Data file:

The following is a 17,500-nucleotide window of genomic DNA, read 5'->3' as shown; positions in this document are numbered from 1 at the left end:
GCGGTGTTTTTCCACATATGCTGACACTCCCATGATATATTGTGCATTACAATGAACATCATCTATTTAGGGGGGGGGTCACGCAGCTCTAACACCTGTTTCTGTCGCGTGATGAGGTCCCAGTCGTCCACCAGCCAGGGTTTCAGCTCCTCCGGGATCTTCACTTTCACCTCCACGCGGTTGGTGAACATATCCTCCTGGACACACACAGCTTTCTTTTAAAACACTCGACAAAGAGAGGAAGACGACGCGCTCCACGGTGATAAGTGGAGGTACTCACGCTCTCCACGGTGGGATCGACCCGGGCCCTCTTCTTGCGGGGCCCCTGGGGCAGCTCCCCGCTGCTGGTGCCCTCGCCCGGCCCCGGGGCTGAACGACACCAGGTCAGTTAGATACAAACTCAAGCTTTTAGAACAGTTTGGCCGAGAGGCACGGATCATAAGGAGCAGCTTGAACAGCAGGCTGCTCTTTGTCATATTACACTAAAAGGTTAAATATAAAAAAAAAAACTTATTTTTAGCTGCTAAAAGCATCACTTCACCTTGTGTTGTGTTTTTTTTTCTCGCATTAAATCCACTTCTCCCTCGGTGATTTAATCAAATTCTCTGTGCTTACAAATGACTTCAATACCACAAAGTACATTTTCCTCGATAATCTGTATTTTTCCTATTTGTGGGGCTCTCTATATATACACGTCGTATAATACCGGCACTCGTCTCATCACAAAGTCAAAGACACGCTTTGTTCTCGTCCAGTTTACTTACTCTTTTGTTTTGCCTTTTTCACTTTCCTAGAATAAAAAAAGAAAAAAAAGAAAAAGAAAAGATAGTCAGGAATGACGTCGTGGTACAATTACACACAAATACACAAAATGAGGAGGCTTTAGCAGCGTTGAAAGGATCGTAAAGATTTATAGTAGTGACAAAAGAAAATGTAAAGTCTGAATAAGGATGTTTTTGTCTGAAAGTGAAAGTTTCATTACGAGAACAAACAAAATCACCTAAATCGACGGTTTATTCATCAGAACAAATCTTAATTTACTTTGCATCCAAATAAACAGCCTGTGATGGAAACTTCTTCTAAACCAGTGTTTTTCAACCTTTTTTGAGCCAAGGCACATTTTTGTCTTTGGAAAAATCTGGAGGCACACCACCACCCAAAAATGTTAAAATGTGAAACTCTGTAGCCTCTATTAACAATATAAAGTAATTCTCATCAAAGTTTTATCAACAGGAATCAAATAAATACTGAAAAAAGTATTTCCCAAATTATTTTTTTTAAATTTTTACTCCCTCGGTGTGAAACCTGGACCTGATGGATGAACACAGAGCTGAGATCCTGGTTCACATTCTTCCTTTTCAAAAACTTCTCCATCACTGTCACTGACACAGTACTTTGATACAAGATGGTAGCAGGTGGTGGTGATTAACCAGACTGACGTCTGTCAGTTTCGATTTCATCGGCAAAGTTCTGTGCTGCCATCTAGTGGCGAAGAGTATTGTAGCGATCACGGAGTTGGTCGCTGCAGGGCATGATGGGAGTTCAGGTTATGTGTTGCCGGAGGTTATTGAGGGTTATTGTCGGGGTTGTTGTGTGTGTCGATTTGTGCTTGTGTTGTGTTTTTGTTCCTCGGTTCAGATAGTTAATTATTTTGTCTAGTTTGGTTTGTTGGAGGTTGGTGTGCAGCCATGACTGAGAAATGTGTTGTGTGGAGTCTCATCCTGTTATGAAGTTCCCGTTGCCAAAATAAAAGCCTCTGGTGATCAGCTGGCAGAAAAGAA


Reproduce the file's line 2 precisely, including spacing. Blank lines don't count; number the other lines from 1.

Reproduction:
GCGGTGTTTTTCCACATATGCTGACACTCCCATGATATATTGTGCATTACAATGAACATCATCTATTTAGGGGGGGGGTCACGCAGCTCTAACACCTGTTTCTGTCGCGTGATGAGGTCCCAGTCGTCCACCAGCCAGGGTTTCAGCTCCTCCGGGATCTTCACTTTCACCTCCACGCGGTTGGTGAACATATCCTCCTGGACACACACAGCTTTCTTTTAAAACACTCGACAAAGAGAGGAAGACGACGCGCTCCACGGTGATAAGTGGAGGTACTCACGCTCTCCACGGTGGGATCGACCCGGGCCCTCTTCTTGCGGGGCCCCTGGGGCAGCTCCCCGCTGCTGGTGCCCTCGCCCGGCCCCGGGGCTGAACGACACCAGGTCAGTTAGATACAAACTCAAGCTTTTAGAACAGTTTGGCCGAGAGGCACGGATCATAAGGAGCAGCTTGAACAGCAGGCTGCTCTTTGTCATATTACACTAAAAGGTTAAATATAAAAAAAAAAACTTATTTTTAGCTGCTAAAAGCATCACTTCACCTTGTGTTGTGTTTTTTTTTCTCGCATTAAATCCACTTCTCCCTCGGTGATTTAATCAAATTCTCTGTGCTTACAAATGACTTCAATACCACAAAGTACATTTTCCTCGATAATCTGTATTTTTCCTATTTGTGGGGCTCTCTATATATACACGTCGTATAATACCGGCACTCGTCTCATCACAAAGTCAAAGACACGCTTTGTTCTCGTCCAGTTTACTTACTCTTTTGTTTTGCCTTTTTCACTTTCCTAGAATAAAAAAAGAAAAAAAAGAAAAAGAAAAGATAGTCAGGAATGACGTCGTGGTACAATTACACACAAATACACAAAATGAGGAGGCTTTAGCAGCGTTGAAAGGATCGTAAAGATTTATAGTAGTGACAAAAGAAAATGTAAAGTCTGAATAAGGATGTTTTTGTCTGAAAGTGAAAGTTTCATTACGAGAACAAACAAAATCACCTAAATCGACGGTTTATTCATCAGAACAAATCTTAATTTACTTTGCATCCAAATAAACAGCCTGTGATGGAAACTTCTTCTAAACCAGTGTTTTTCAACCTTTTTTGAGCCAAGGCACATTTTTGTCTTTGGAAAAATCTGGAGGCACACCACCACCCAAAAATGTTAAAATGTGAAACTCTGTAGCCTCTATTAACAATATAAAGTAATTCTCATCAAAGTTTTATCAACAGGAATCAAATAAATACTGAAAAAAGTATTTCCCAAATTATTTTTTTTAAATTTTTACTCCCTCGGTGTGAAACCTGGACCTGATGGATGAACACAGAGCTGAGATCCTGGTTCACATTCTTCCTTTTCAAAAACTTCTCCATCACTGTCACTGACACAGTACTTTGATACAAGATGGTAGCAGGTGGTGGTGATTAACCAGACTGACGTCTGTCAGTTTCGATTTCATCGGCAAAGTTCTGTGCTGCCATCTAGTGGCGAAGAGTATTGTAGCGATCACGGAGTTGGTCGCTGCAGGGCATGATGGGAGTTCAGGTTATGTGTTGCCGGAGGTTATTGAGGGTTATTGTCGGGGTTGTTGTGTGTGTCGATTTGTGCTTGTGTTGTGTTTTTGTTCCTCGGTTCAGATAGTTAATTATTTTGTCTAGTTTGGTTTGTTGGAGGTTGGTGTGCAGCCATGACTGAGAAATGTGTTGTGTGGAGTCTCATCCTGTTATGAAGTTCCCGTTGCCAAAATAAAAGCCTCTGGTGATCAGCTGGCAGAAAAGAA